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Life jackets are necessary equipment for all boats and required by the U.S. Coast Guard. Your boat insurance company will expect you to comply with the U.S. Coast Guard regulations.
United Marine Underwriters has listed many types of life jackets which are approved by the U.S. Coast Guard. Not necessarily the large, uncomfortable, orange life vests which were required by parents to be worn while on outings in the family boat.
Times have changed and so have life jackets.
What has not changed is the message– a life jacket cannot save your life if you are not wearing it.
Statistics from the U.S. Coast Guard reveal that 70% of all drowning deaths occur from a boating incident and 85% of those victims – were not wearing their life vest.
Many people tend to think they will have time to grab their life jackets in case of an emergency or worse they will have time to not only grab theirs but grab their children’s as well. Unfortunately, that is rarely the case. Life jackets are made to buy time for a rescue and to keep an unconscious or conscious person's head up and out of the water till help can get to them.
Remember, it only takes 60 seconds for an adult to drown and 20 seconds for a child to drown.
The U.S. Coast Guard has compiled a list of required boating safety equipment, which they have determined to be the minimum equipment and operating standards as deemed necessary under federal laws.
This list is the minimum federal USCG required list and some states may have added additional items/safety equipment, so be sure to check your states boating laws and requirements.
Life Jackets and personal floatation devices – The USCG requires one approved – Type I, II, III, or V, life jacket or life vest per person on board. If the vessel is 16 feet or more in length, one throwable floatation device – Type IV – like a ring is required as well. Life jackets must be easily accessible, in good working condition, and fit the individual it is intended for properly. Each state has their own regulations regarding children's life jackets.
Fire Extinguishers –For boats 26 feet and less, it is required to have at least one B-1 type Coast Guard-approved hand portable fire extinguisher. Again, that is the minimum. Boats 26 to 40 feet, two B-1 type or one of the B-2 type USCG approved extinguishers are required. Boats that are 40 to 65 feet in length should have three B-1 extinguishers or one B-1 and one B-2 USCG approved fire extinguisher. And boats over 65 feet need one to eight (depending on the weight of the vessel) B-2 along with a fixed system in the machinery space. Of course you can choose to have a fixed system in any size boat and the handheld portable extinguishers requirements for boating safety would be less.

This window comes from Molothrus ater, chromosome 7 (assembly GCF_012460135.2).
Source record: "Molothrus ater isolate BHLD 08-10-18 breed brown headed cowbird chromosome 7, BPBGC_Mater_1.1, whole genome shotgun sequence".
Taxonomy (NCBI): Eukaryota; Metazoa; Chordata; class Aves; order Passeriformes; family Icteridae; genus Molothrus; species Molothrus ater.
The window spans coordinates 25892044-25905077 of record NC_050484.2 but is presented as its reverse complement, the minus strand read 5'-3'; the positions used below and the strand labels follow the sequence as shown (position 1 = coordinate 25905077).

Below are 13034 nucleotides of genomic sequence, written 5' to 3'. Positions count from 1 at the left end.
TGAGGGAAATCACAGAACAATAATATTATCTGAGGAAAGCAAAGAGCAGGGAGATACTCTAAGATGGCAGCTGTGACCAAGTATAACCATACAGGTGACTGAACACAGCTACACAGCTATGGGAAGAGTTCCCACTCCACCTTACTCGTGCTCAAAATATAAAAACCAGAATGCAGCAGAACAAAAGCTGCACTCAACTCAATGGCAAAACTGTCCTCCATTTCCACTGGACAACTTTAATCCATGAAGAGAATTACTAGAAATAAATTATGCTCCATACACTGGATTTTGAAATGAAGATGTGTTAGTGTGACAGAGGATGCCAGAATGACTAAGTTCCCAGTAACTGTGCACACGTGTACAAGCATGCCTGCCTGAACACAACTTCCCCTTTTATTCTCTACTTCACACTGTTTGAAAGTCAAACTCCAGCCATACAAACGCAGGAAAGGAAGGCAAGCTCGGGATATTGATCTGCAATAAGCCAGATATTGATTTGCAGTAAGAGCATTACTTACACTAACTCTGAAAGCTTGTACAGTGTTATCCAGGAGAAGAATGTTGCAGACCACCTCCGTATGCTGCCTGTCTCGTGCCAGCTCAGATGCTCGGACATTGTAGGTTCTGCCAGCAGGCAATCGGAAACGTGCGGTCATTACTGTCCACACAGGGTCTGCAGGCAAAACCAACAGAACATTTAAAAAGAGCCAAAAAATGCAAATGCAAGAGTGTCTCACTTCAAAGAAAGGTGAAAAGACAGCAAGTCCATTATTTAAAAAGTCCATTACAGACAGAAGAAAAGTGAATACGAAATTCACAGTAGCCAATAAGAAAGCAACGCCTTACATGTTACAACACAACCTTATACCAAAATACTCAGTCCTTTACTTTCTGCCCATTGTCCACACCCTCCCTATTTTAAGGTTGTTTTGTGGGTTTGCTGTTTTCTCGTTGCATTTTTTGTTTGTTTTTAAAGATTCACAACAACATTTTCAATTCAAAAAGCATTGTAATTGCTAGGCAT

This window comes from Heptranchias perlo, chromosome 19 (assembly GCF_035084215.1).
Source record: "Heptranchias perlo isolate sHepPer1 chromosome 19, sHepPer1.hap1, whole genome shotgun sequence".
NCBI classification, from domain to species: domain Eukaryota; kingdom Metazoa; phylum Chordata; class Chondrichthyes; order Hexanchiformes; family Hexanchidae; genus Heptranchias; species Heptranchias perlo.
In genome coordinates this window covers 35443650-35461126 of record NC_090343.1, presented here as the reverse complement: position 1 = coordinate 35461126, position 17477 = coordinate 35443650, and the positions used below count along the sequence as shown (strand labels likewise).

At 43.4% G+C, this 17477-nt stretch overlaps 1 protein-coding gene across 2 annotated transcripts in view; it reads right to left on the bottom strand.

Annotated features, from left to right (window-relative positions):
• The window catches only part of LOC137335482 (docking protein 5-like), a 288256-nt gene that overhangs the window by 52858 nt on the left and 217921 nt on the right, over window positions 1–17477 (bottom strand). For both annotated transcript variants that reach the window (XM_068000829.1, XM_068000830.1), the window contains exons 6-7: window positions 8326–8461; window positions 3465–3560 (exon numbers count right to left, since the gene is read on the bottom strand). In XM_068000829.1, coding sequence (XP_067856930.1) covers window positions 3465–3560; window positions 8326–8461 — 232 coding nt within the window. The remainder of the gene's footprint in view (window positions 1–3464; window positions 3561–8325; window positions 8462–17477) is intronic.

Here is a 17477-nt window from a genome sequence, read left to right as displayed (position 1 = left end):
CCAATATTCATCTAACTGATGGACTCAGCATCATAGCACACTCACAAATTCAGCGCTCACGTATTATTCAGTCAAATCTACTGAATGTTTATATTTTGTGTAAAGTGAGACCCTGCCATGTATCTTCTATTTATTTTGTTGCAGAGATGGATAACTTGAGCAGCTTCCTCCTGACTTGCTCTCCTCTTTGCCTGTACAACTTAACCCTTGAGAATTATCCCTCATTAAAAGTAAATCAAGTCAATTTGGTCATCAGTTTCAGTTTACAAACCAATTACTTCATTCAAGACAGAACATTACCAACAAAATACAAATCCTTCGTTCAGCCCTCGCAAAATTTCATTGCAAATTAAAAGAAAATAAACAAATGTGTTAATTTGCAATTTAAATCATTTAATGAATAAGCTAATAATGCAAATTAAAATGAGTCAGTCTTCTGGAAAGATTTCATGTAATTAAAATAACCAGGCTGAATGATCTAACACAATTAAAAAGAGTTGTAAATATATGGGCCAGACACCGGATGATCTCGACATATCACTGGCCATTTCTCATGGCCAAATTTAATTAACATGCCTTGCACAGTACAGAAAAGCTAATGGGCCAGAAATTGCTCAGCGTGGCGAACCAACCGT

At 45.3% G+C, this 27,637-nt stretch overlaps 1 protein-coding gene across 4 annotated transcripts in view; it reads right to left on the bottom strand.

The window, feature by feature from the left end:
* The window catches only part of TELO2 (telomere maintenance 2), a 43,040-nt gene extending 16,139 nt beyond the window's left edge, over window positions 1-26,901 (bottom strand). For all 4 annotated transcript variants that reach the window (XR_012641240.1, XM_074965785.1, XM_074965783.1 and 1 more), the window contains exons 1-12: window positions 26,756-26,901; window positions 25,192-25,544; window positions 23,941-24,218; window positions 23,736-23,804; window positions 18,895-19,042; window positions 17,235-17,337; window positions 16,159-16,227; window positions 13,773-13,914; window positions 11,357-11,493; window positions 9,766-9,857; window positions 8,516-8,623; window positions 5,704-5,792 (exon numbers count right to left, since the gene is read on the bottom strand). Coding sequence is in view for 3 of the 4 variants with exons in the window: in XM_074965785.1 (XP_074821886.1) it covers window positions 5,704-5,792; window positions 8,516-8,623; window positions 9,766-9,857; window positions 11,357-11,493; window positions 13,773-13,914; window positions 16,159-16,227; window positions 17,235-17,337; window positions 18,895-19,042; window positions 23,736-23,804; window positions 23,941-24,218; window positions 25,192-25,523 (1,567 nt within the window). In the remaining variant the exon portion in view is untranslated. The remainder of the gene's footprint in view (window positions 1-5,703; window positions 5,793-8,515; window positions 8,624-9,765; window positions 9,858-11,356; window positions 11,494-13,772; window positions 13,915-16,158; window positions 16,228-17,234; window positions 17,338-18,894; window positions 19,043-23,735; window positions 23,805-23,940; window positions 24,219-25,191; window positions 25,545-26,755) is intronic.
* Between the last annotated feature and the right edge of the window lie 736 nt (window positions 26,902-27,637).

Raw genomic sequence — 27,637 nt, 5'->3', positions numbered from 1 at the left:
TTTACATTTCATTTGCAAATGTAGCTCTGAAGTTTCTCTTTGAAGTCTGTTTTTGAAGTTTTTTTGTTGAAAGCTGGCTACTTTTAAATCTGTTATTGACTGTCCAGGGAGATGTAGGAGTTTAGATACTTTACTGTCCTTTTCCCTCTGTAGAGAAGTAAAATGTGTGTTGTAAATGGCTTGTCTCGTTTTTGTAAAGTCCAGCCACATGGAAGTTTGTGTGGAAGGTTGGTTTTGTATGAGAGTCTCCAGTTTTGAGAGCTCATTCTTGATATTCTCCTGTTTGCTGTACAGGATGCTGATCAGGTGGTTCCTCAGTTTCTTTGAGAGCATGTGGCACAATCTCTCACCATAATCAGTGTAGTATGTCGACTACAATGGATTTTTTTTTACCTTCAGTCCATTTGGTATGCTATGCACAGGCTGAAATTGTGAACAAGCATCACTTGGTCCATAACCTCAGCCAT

Bells and Whistles –Any boat under 40 feet should have an efficient sound producing device such as a horn or whistle, and boats over 40 feet are required to carry a bell and whistle. The mouth of the bell must be at least 7.87 inches in diameter and the whistle should be able to be heard at least ½ nautical mile.
Visual Distress Signals – While in Coastal Waters, the Great Lakes, and any U.S. owned boats which are on the high seas, if less than 16 feet in length must carry three approved night signals. Boats over 16 feet must have three day and three night signals on board.
Ventilation –Boats built before 1980, must have at least two ventilation ducts which are capable of efficiently ventilating every closed compartment that contains a gasoline engine and/or tank, except those having permanently installed tanks which vent outside of the boat and which contain no unprotected electrical devices. Engine compartments containing a gasoline engine with a cranking motor are required to have power-operated exhaust blowers controllable from the instrument panel.
Boats built after 1980 are required to have at least two ventilation ducts fitted with cowls (or their equivalent) for the purpose of efficiently and properly ventilating the bilges of every closed engine and fuel tank compartment using gasoline as fuel or other fuels having a flashpoint of 110 degrees or less.
Backfire Flame Arrestor – Not required for outboard motors. All others are required to have one approved device on each carburetor of all gas engines.